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Terry Wohlers and Tim Caffrey: How Additive Manufacturing Can Change Industry As We Know It

By Ideas Lab Staff June 11, 2013

In a Q&A with GE Aviation's Greg Morris, Terry Wohlers and Tim Caffrey, of Wohlers Associates Inc., discuss how additive manufacturing will evolve.

Terry Wohlers, president of Wohlers Associates Inc., speaks this week at RAPID 2013 Conference and Exposition, an industry-leading event for presenting and discussing trends and emerging techniques specific to additive manufacturing. During an opening keynote address, Wohlers will talk about recent developments and what the future holds for the industry.

As the industry turns its focus this week to the RAPID event, GE’s Greg Morris learned more from Wohlers and Caffrey about how the technology will continue to scale.

Greg Morris: 3D printing has emerged as a trend among hobbyists, entrepreneurs and industrial-scale manufacturers, like GE. How will additive manufacturing scale in the next decade? What will this mean for the manufacturing industry?

Wohlers Associates: Additive manufacturing (AM) will scale into new applications. Currently, production applications exist in the aerospace, medical, dental, jewelry and some consumer goods markets. We’ll see expansion in these current application niches as well as entirely new niche production applications in industry segments that don’t currently employ additive manufacturing for production.

Greg Morris: As additive manufacturing becomes more commonly used, what types of policy challenges might surface?

Wohlers Associates: Product liability and intellectual property issues will develop and require attention. Today there is no legal precedent concerning some of these issues. 3D content may be originally created by one individual, modified by a second person, sold and further modified by a third, and built by a fourth. When the product fails, who is legally liable?

Greg Morris:  Which industries will be most impacted or changed by additive manufacturing? How?

Wohlers Associates: This is difficult to accurately predict, but likely candidate industries in the foreseeable future are those that require low production volumes of high-value, highly complex parts. Of course, the aerospace and medical industries fall in this category. However, as system speeds increase, equipment and material costs decline, and more materials become available, new applications will emerge in a range of industries. One example is the automotive industry, which has used AM for two decades for prototyping but is not currently using it for most production applications.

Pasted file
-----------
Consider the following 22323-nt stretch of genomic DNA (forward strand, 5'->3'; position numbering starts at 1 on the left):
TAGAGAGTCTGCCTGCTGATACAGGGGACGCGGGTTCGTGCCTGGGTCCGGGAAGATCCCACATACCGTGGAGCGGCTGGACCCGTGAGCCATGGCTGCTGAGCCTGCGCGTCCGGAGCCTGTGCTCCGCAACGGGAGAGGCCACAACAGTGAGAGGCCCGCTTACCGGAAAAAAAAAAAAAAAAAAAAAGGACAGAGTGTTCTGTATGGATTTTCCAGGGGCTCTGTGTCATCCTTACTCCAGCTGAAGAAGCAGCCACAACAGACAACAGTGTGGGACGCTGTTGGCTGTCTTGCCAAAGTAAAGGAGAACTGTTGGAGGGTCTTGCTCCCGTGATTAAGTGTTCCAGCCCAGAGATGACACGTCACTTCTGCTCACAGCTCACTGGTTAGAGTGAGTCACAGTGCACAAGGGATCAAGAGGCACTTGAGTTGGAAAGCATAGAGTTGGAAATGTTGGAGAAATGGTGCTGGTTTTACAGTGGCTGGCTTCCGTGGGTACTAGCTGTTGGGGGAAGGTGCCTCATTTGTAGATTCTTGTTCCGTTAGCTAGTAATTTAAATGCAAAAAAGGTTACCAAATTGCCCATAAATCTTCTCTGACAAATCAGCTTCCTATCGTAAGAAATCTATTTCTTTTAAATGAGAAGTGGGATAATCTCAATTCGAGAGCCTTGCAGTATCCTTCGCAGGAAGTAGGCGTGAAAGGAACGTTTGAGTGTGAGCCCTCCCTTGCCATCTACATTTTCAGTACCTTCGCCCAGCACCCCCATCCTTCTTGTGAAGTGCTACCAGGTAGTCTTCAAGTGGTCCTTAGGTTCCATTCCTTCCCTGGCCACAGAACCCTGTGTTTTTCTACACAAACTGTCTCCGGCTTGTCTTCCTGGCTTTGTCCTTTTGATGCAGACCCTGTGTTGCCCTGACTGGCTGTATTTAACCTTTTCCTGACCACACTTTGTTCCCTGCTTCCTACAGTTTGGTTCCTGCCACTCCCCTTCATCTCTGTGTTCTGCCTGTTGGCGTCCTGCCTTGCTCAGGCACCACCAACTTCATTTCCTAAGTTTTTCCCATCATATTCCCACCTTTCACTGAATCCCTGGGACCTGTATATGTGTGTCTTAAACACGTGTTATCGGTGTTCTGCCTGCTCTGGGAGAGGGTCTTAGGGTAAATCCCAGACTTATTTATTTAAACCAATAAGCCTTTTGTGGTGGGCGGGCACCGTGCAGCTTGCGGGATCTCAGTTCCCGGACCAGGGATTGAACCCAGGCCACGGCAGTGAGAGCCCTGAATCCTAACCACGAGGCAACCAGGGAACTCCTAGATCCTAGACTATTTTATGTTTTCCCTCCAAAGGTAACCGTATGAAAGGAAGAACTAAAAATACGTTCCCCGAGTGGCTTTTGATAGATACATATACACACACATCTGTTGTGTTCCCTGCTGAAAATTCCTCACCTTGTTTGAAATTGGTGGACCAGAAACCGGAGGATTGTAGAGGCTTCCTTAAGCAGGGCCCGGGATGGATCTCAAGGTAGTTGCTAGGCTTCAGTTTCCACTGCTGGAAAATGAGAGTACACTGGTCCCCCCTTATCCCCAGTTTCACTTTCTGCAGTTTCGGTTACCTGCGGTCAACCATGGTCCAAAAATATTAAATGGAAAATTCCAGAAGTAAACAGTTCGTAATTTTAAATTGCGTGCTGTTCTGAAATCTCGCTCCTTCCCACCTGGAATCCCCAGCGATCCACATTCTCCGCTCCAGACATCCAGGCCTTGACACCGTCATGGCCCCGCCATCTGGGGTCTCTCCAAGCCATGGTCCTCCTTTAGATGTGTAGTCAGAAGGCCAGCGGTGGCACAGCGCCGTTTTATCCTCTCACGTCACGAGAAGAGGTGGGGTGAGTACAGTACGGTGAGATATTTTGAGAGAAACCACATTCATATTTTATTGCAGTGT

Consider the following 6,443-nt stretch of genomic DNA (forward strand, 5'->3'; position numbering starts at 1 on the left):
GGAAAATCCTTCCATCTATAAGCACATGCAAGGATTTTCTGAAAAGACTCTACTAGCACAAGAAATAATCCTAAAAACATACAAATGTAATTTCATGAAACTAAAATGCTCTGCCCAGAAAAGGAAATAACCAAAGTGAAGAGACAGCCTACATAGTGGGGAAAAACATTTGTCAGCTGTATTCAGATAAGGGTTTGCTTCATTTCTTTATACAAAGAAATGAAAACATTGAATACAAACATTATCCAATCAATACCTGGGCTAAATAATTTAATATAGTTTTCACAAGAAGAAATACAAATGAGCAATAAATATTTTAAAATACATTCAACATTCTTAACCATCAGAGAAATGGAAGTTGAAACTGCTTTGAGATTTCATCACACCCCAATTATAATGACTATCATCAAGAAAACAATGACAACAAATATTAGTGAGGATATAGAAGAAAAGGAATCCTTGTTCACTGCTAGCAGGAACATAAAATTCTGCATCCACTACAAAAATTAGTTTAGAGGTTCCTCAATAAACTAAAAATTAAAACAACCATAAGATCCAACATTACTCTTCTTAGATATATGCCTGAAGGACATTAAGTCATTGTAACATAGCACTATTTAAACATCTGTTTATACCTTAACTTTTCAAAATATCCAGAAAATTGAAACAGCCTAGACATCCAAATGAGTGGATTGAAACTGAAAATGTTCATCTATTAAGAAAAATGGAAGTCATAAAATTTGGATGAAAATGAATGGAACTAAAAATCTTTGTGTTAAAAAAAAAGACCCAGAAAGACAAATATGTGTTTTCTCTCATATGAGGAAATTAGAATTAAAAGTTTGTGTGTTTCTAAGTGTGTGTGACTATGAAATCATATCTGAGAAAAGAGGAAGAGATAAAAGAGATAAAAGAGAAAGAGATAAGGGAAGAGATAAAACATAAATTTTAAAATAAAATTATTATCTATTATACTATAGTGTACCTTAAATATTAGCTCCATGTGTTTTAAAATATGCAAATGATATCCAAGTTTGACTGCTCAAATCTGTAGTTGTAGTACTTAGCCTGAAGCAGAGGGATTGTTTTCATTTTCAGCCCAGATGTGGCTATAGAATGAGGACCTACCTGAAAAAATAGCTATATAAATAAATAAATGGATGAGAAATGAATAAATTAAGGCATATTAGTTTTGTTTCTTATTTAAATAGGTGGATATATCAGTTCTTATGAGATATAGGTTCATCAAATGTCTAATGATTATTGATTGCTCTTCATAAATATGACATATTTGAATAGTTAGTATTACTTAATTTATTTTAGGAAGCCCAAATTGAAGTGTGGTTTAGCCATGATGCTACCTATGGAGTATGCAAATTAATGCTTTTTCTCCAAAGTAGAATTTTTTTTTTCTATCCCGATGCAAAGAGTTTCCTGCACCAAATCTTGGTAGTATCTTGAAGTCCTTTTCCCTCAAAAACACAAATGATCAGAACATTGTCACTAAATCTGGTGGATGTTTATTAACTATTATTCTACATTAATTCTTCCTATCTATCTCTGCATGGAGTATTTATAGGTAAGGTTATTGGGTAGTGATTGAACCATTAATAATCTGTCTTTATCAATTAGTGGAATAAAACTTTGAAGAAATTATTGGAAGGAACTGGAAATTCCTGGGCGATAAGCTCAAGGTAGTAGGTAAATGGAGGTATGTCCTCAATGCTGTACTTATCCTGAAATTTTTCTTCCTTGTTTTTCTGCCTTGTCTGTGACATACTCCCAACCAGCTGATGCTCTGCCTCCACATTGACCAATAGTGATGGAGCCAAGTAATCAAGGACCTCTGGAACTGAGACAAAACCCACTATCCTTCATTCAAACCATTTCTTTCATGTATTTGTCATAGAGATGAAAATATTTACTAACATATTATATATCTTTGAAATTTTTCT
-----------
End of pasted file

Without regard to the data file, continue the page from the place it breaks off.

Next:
Greg Morris: What are some facts about 3D printing that many people might not know? What about common misconceptions?

Wohlers Associates: The technology has been available for 25 years. Many differences exist between industrial-grade systems and the sub-$5,000 “3D printers” that the mainstream media has discovered. Also, AM is relatively slow, and economies of scale apply to AM, but not in the same way as conventional methods of manufacturing. AM processes are generally more energy-intensive than conventional processes. AM is not a “push-button” technology; a lot of pre- and post-build work is required. AM is not inherently superior to subtractive or formative manufacturing, although it depends on the types of parts being built. Most parts need to be evaluated on a case-by-case basis.

Greg Morris: Will additive manufacturing revitalize the U.S. manufacturing industry? Why?

Wohlers Associates: Not entirely, and not all by itself. The U.S. is not the only nation that is applying this technology, so stiff global competition is present. Also, AM will not displace many existing methods of manufacturing. AM is but one of many advanced manufacturing technologies that the country’s manufacturing industry can embrace to grow and compete successfully.

Greg Morris: How will additive manufacturing affect the supply chain? What hurdles will manufacturers, both small and large, face using additive manufacturing?

Wohlers Associates: Supply chains will be digital, and manufacturing will often occur on-demand in smaller production volumes. Physical inventories will either not exist or will be reduced considerably. Distribution networks and shipping distances may become shorter, regional and local rather than international.

Greg Morris: Where are the gaps and areas for growth in the industry to ensure that additive takes off? Education, etc.?

Wohlers Associates: Today, there are many. Computer-aided design (CAD), which is an enabler to AM, is a bottleneck. Easier-to-use and less expensive software is needed, including web-based software. Education in “design for AM” is needed to take advantage of AM’s inherent capabilities and flexibility. Standards for processes and materials need to be created so that design engineers can specify AM with confidence. Systems need to include real-time process monitoring and control. System speed, maximum part size and costs must improve. Today, machines and materials are much too expensive even for the largest companies in the world. More materials need to be developed for AM processes.

Our concept of manufacturing and distribution will evolve, too. AM may create a manufacturing landscape where many small manufacturers operate on a local and regional basis. Large multinational companies that make thousands or millions of products in one location may not be the standard way many products are made in the future.

 

Terry Wohlers is the principal consultant and president of Wohlers Associates Inc., and Tim Caffrey is an associate consultant for the company. Wohlers Associates provides technical and strategic consulting on new developments in rapid product development and additive manufacturing.

Greg Morris leads additive strategy and business development for GE Aviation.